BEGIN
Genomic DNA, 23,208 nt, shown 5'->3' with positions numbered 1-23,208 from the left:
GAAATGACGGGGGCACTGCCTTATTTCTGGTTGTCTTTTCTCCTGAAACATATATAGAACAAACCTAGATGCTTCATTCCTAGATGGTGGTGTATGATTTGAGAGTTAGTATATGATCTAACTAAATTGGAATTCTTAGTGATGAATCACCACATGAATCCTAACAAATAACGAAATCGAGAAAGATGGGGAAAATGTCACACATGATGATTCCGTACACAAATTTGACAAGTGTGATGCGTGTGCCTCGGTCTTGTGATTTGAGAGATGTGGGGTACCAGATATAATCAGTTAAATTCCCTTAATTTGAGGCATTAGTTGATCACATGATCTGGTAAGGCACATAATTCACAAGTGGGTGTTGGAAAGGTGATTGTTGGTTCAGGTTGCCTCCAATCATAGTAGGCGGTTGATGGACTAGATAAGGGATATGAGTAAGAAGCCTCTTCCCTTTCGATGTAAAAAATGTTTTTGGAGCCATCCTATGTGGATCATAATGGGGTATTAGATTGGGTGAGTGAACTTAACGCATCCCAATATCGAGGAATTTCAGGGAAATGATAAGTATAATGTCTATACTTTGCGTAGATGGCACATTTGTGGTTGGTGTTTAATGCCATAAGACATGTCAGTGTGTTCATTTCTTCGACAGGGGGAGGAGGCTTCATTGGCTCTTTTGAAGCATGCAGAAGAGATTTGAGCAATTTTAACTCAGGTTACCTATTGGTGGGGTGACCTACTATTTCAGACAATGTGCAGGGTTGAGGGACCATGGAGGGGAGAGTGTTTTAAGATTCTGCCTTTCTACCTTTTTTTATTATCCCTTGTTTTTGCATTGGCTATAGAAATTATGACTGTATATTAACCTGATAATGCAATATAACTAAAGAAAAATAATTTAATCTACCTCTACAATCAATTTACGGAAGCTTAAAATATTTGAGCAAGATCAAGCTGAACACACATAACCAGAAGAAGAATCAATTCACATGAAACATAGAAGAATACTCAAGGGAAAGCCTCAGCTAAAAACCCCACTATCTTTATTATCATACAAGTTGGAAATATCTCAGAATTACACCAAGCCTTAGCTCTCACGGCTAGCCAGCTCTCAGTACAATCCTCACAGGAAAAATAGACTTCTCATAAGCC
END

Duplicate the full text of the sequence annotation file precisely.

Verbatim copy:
Genomic DNA, 23,208 nt, shown 5'->3' with positions numbered 1-23,208 from the left:
GAAATGACGGGGGCACTGCCTTATTTCTGGTTGTCTTTTCTCCTGAAACATATATAGAACAAACCTAGATGCTTCATTCCTAGATGGTGGTGTATGATTTGAGAGTTAGTATATGATCTAACTAAATTGGAATTCTTAGTGATGAATCACCACATGAATCCTAACAAATAACGAAATCGAGAAAGATGGGGAAAATGTCACACATGATGATTCCGTACACAAATTTGACAAGTGTGATGCGTGTGCCTCGGTCTTGTGATTTGAGAGATGTGGGGTACCAGATATAATCAGTTAAATTCCCTTAATTTGAGGCATTAGTTGATCACATGATCTGGTAAGGCACATAATTCACAAGTGGGTGTTGGAAAGGTGATTGTTGGTTCAGGTTGCCTCCAATCATAGTAGGCGGTTGATGGACTAGATAAGGGATATGAGTAAGAAGCCTCTTCCCTTTCGATGTAAAAAATGTTTTTGGAGCCATCCTATGTGGATCATAATGGGGTATTAGATTGGGTGAGTGAACTTAACGCATCCCAATATCGAGGAATTTCAGGGAAATGATAAGTATAATGTCTATACTTTGCGTAGATGGCACATTTGTGGTTGGTGTTTAATGCCATAAGACATGTCAGTGTGTTCATTTCTTCGACAGGGGGAGGAGGCTTCATTGGCTCTTTTGAAGCATGCAGAAGAGATTTGAGCAATTTTAACTCAGGTTACCTATTGGTGGGGTGACCTACTATTTCAGACAATGTGCAGGGTTGAGGGACCATGGAGGGGAGAGTGTTTTAAGATTCTGCCTTTCTACCTTTTTTTATTATCCCTTGTTTTTGCATTGGCTATAGAAATTATGACTGTATATTAACCTGATAATGCAATATAACTAAAGAAAAATAATTTAATCTACCTCTACAATCAATTTACGGAAGCTTAAAATATTTGAGCAAGATCAAGCTGAACACACATAACCAGAAGAAGAATCAATTCACATGAAACATAGAAGAATACTCAAGGGAAAGCCTCAGCTAAAAACCCCACTATCTTTATTATCATACAAGTTGGAAATATCTCAGAATTACACCAAGCCTTAGCTCTCACGGCTAGCCAGCTCTCAGTACAATCCTCACAGGAAAAATAGACTTCTCATAAGCC